Divers suspected of suffering decompression illness (DCI) in locations remote from a recompression chamber are sometimes treated with in-water recompression (IWR). There are no data that establish the benefits of IWR compared to conventional first aid with surface oxygen and transport to the nearest chamber. However, the theoretical benefit of IWR is that it can be initiated with a very short delay to recompression after onset of manifestations of DCI. Retrospective analyses of the effect on outcome of increasing delay generally do not capture this very short delay achievable with IWR. However, in military training and experimental diving, delay to recompression is typically less than two hours and more than 90% of cases have complete resolution of manifestations during the first treatment, often within minutes of recompression. A major risk of IWR is that of an oxygen convulsion resulting in drowning. As a result, typical IWR oxygen-breathing protocols use shallower maximum depths (9 metres' sea water (msw), 191 kPa) and are shorter (1-3 hours) than standard recompression protocols for the initial treatment of DCI (e.g., US Navy Treatment Tables 5 and 6). There has been no experimentation with initial treatment of DCI at pressures less than 285 kPa since the original development of these treatment tables, when no differences in outcomes were seen between maximum pressures of 203 kPa (10 msw) and 285 kPa (18 msw) or deeper. These data and case series suggest that recompression treatment comprising pressures and durations similar to IWR protocols can be effective. The risk of IWR is not justified for treatment of mild symptoms likely to resolve spontaneously or for divers so functionally compromised that they would not be safe in the water. However, IWR conducted by properly trained and equipped divers may be justified for manifestations that are life or limb threatening where timely recompression is unavailable.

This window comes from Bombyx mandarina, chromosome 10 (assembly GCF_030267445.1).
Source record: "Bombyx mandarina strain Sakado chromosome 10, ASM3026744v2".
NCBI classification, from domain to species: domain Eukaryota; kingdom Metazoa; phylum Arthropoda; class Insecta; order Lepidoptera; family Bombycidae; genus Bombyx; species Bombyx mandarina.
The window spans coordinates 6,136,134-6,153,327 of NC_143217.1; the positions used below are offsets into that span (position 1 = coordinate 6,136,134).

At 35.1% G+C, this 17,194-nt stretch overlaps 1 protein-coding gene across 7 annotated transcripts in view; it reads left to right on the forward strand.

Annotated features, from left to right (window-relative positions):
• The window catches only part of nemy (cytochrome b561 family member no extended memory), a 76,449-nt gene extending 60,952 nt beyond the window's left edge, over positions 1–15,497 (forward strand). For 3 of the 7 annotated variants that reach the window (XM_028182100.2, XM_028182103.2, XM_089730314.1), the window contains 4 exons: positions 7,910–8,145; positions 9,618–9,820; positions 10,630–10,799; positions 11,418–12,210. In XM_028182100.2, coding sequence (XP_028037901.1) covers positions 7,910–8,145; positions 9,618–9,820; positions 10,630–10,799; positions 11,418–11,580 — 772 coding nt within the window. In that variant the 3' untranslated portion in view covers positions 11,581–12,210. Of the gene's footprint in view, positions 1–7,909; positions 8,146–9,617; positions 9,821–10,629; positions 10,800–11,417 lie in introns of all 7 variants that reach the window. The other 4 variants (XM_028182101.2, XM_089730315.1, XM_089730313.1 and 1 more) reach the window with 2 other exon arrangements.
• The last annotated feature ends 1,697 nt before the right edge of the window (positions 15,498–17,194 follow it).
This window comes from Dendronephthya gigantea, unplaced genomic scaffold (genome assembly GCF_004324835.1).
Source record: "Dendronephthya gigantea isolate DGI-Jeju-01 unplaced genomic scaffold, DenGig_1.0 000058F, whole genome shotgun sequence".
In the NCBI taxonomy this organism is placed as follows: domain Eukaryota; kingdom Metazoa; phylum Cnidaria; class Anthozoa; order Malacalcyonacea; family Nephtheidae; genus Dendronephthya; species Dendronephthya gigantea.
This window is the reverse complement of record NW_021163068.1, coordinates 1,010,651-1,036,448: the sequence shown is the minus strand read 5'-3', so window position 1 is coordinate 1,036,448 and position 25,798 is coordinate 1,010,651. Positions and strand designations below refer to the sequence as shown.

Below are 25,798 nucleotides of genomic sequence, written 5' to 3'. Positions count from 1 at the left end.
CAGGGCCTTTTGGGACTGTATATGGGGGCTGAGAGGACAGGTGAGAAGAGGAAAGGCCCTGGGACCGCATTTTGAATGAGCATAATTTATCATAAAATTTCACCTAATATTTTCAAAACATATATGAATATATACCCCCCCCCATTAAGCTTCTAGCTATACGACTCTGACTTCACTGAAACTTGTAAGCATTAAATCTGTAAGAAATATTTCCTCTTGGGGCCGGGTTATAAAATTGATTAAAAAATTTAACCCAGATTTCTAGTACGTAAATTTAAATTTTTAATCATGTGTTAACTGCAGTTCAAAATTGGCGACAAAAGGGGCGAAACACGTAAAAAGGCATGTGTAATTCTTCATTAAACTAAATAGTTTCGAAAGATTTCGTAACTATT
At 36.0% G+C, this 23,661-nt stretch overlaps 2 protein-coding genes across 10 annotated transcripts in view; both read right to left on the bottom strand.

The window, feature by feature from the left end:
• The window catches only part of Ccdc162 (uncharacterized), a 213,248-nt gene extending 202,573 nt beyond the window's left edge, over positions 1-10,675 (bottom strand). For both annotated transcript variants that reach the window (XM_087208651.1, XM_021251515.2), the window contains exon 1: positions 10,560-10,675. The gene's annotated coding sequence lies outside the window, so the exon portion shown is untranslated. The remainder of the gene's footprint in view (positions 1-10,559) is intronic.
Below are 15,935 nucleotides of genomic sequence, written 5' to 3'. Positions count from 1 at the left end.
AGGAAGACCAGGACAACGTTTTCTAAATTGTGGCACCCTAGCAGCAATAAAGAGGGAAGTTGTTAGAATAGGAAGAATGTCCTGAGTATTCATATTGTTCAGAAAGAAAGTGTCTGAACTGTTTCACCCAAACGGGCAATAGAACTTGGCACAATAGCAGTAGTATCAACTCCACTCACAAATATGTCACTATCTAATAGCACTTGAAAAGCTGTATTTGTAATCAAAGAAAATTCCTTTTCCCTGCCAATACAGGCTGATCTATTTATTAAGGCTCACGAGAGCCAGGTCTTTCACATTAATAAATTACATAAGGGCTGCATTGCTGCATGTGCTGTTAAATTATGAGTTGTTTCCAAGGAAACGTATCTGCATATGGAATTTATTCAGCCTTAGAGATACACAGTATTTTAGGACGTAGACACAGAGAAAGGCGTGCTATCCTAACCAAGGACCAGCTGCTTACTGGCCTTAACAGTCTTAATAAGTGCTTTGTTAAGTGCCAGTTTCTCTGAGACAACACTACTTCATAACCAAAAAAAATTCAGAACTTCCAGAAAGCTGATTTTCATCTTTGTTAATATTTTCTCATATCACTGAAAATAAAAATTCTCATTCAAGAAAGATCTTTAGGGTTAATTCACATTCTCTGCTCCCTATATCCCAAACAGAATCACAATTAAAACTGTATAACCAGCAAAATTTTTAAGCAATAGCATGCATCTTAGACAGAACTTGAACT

D. Doolette, S. Mitchell
Diving and hyperbaric medicine